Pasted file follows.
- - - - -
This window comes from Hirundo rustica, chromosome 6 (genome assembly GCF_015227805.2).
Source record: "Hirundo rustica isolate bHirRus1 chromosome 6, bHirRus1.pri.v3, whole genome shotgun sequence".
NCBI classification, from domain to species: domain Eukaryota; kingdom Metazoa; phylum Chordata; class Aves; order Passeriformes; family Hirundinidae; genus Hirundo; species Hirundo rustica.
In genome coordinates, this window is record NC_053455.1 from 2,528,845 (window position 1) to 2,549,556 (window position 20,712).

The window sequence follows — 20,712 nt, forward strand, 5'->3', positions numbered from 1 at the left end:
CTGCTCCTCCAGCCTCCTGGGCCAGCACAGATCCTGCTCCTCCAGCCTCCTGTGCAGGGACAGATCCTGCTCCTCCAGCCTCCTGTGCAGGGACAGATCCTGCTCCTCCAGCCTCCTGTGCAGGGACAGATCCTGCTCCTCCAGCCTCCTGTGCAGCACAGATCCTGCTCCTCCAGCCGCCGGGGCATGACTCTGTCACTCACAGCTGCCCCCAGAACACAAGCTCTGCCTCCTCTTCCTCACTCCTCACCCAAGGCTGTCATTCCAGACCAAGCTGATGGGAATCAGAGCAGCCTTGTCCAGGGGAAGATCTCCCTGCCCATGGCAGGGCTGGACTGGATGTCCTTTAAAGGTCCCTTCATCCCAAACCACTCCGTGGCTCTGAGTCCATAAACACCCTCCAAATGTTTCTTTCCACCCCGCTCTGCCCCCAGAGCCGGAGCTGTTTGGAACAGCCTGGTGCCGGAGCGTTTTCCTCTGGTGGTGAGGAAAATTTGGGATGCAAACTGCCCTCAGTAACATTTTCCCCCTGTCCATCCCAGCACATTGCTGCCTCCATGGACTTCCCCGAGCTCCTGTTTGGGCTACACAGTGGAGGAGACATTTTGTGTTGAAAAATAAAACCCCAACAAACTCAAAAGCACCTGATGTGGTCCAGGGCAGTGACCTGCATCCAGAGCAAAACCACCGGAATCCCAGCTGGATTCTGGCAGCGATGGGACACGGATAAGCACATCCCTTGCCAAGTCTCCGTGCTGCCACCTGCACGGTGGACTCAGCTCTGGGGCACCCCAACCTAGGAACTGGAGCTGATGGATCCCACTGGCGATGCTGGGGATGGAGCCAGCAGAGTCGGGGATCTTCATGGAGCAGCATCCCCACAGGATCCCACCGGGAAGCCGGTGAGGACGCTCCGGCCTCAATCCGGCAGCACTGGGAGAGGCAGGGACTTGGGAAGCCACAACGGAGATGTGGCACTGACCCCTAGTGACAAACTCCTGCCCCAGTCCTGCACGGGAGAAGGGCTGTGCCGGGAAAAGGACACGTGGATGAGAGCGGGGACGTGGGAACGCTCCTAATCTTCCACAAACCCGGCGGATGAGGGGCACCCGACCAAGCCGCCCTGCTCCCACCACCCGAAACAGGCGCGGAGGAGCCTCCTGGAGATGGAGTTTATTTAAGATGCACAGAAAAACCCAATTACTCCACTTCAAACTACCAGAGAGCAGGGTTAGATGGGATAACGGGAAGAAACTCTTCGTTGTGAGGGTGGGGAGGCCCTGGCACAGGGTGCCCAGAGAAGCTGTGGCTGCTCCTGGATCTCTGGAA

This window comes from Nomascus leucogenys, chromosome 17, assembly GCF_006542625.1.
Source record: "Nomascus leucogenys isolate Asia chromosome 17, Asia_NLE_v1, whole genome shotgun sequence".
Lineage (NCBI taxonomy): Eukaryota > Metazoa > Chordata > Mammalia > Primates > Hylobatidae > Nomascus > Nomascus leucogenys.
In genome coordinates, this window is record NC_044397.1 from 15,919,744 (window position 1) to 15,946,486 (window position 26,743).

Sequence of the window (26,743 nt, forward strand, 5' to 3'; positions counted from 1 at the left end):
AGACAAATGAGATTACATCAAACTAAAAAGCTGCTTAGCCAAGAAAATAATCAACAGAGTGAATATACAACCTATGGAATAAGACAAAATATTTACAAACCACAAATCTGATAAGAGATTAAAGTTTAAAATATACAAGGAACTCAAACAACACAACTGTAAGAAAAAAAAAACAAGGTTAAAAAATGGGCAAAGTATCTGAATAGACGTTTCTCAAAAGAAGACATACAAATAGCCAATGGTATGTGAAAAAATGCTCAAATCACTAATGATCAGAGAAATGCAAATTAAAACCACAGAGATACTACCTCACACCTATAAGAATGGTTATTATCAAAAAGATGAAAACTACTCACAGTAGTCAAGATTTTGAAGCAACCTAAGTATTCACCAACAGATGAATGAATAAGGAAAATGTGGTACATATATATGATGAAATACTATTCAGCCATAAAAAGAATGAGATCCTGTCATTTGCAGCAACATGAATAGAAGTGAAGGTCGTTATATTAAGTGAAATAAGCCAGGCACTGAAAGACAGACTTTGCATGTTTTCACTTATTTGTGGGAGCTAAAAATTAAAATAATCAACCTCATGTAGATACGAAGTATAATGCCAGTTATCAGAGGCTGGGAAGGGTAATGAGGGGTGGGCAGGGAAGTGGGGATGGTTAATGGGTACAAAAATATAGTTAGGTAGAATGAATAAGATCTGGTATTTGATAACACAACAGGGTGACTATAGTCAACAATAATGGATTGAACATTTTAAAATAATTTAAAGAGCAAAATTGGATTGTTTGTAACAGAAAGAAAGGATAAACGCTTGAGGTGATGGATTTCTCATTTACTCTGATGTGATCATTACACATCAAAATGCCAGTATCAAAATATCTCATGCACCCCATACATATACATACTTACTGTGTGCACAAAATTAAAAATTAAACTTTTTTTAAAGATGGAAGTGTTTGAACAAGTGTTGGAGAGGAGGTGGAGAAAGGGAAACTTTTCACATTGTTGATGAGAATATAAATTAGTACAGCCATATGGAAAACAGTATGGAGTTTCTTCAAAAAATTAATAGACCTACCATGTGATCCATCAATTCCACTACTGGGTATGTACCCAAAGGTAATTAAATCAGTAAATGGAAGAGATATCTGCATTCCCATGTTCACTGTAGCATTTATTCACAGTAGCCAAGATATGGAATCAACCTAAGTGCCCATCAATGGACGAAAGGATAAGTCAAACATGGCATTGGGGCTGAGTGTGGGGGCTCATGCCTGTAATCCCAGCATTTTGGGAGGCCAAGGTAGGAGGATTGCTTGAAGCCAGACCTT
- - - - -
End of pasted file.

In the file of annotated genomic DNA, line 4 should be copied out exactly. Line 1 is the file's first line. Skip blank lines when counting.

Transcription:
In genome coordinates, this window is record NC_053455.1 from 2,528,845 (window position 1) to 2,549,556 (window position 20,712).